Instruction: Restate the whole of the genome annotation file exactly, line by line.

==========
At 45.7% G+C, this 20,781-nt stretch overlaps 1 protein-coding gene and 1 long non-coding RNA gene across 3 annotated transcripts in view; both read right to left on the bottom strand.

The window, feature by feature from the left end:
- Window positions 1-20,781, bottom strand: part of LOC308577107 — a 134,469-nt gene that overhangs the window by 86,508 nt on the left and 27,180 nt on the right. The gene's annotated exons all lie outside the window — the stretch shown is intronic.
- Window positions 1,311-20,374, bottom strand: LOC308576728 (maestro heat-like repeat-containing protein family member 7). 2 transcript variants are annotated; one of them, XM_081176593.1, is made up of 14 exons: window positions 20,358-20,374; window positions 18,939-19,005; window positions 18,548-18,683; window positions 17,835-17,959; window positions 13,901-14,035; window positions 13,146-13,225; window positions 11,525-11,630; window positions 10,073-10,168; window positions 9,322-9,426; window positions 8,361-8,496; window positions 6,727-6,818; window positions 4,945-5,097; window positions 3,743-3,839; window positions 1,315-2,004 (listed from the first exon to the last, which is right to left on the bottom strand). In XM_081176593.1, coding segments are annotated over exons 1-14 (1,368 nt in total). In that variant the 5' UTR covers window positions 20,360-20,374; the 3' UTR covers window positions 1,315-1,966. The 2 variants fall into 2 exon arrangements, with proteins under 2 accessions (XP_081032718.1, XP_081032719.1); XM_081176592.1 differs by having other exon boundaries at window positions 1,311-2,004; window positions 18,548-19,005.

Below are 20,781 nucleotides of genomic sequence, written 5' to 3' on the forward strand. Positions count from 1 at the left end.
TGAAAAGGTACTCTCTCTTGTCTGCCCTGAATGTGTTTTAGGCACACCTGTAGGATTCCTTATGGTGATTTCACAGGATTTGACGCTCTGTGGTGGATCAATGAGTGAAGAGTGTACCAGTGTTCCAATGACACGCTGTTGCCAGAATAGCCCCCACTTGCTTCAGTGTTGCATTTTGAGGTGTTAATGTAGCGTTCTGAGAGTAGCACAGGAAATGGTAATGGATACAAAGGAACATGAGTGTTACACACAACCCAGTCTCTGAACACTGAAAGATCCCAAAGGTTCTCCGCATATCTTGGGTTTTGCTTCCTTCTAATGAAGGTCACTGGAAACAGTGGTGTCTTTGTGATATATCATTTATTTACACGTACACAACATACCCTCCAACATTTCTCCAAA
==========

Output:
At 45.7% G+C, this 20,781-nt stretch overlaps 1 protein-coding gene and 1 long non-coding RNA gene across 3 annotated transcripts in view; both read right to left on the bottom strand.

The window, feature by feature from the left end:
- Window positions 1-20,781, bottom strand: part of LOC308577107 — a 134,469-nt gene that overhangs the window by 86,508 nt on the left and 27,180 nt on the right. The gene's annotated exons all lie outside the window — the stretch shown is intronic.
- Window positions 1,311-20,374, bottom strand: LOC308576728 (maestro heat-like repeat-containing protein family member 7). 2 transcript variants are annotated; one of them, XM_081176593.1, is made up of 14 exons: window positions 20,358-20,374; window positions 18,939-19,005; window positions 18,548-18,683; window positions 17,835-17,959; window positions 13,901-14,035; window positions 13,146-13,225; window positions 11,525-11,630; window positions 10,073-10,168; window positions 9,322-9,426; window positions 8,361-8,496; window positions 6,727-6,818; window positions 4,945-5,097; window positions 3,743-3,839; window positions 1,315-2,004 (listed from the first exon to the last, which is right to left on the bottom strand). In XM_081176593.1, coding segments are annotated over exons 1-14 (1,368 nt in total). In that variant the 5' UTR covers window positions 20,360-20,374; the 3' UTR covers window positions 1,315-1,966. The 2 variants fall into 2 exon arrangements, with proteins under 2 accessions (XP_081032718.1, XP_081032719.1); XM_081176592.1 differs by having other exon boundaries at window positions 1,311-2,004; window positions 18,548-19,005.

Below are 20,781 nucleotides of genomic sequence, written 5' to 3' on the forward strand. Positions count from 1 at the left end.
TGAAAAGGTACTCTCTCTTGTCTGCCCTGAATGTGTTTTAGGCACACCTGTAGGATTCCTTATGGTGATTTCACAGGATTTGACGCTCTGTGGTGGATCAATGAGTGAAGAGTGTACCAGTGTTCCAATGACACGCTGTTGCCAGAATAGCCCCCACTTGCTTCAGTGTTGCATTTTGAGGTGTTAATGTAGCGTTCTGAGAGTAGCACAGGAAATGGTAATGGATACAAAGGAACATGAGTGTTACACACAACCCAGTCTCTGAACACTGAAAGATCCCAAAGGTTCTCCGCATATCTTGGGTTTTGCTTCCTTCTAATGAAGGTCACTGGAAACAGTGGTGTCTTTGTGATATATCATTTATTTACACGTACACAACATACCCTCCAACATTTCTCCAAA